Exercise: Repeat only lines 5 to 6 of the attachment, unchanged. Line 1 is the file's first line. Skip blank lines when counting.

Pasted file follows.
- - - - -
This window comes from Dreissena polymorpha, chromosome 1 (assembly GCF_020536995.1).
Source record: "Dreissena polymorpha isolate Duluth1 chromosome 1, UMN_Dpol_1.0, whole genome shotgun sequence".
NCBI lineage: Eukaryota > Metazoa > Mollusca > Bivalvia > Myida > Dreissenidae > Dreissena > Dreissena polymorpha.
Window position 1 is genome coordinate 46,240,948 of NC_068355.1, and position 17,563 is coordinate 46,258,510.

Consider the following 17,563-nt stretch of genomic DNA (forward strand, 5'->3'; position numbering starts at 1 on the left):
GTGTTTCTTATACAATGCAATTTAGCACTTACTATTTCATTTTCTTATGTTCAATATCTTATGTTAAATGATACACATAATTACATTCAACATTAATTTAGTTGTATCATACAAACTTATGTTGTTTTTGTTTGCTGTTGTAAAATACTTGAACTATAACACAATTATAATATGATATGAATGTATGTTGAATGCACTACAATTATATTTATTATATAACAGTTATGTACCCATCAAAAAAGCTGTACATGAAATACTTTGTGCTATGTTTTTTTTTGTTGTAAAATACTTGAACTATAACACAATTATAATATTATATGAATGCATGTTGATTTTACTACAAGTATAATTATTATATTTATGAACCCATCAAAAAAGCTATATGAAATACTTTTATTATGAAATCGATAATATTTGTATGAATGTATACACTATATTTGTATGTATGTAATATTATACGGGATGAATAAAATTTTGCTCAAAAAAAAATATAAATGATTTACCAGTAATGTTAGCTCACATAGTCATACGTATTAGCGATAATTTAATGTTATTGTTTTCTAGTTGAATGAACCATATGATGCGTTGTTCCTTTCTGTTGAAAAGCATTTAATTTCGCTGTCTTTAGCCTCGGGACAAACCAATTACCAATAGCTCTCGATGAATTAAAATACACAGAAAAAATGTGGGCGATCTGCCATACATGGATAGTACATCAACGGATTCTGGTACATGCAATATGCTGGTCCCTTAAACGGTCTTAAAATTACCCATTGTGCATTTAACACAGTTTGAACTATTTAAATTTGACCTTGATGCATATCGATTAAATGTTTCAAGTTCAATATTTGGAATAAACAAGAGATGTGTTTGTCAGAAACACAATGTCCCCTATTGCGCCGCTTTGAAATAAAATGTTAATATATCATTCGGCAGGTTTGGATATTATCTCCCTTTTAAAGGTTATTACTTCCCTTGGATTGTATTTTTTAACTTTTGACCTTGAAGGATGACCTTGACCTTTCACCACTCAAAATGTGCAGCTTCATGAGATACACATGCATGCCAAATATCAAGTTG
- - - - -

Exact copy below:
Consider the following 17,563-nt stretch of genomic DNA (forward strand, 5'->3'; position numbering starts at 1 on the left):
GTGTTTCTTATACAATGCAATTTAGCACTTACTATTTCATTTTCTTATGTTCAATATCTTATGTTAAATGATACACATAATTACATTCAACATTAATTTAGTTGTATCATACAAACTTATGTTGTTTTTGTTTGCTGTTGTAAAATACTTGAACTATAACACAATTATAATATGATATGAATGTATGTTGAATGCACTACAATTATATTTATTATATAACAGTTATGTACCCATCAAAAAAGCTGTACATGAAATACTTTGTGCTATGTTTTTTTTTGTTGTAAAATACTTGAACTATAACACAATTATAATATTATATGAATGCATGTTGATTTTACTACAAGTATAATTATTATATTTATGAACCCATCAAAAAAGCTATATGAAATACTTTTATTATGAAATCGATAATATTTGTATGAATGTATACACTATATTTGTATGTATGTAATATTATACGGGATGAATAAAATTTTGCTCAAAAAAAAATATAAATGATTTACCAGTAATGTTAGCTCACATAGTCATACGTATTAGCGATAATTTAATGTTATTGTTTTCTAGTTGAATGAACCATATGATGCGTTGTTCCTTTCTGTTGAAAAGCATTTAATTTCGCTGTCTTTAGCCTCGGGACAAACCAATTACCAATAGCTCTCGATGAATTAAAATACACAGAAAAAATGTGGGCGATCTGCCATACATGGATAGTACATCAACGGATTCTGGTACATGCAATATGCTGGTCCCTTAAACGGTCTTAAAATTACCCATTGTGCATTTAACACAGTTTGAACTATTTAAATTTGACCTTGATGCATATCGATTAAATGTTTCAAGTTCAATATTTGGAATAAACAAGAGATGTGTTTGTCAGAAACACAATGTCCCCTATTGCGCCGCTTTGAAATAAAATGTTAATATATCATTCGGCAGGTTTGGATATTATCTCCCTTTTAAAGGTTATTACTTCCCTTGGATTGTATTTTTTAACTTTTGACCTTGAAGGATGACCTTGACCTTTCACCACTCAAAATGTGCAGCTTCATGAGATACACATGCATGCCAAATATCAAGTTG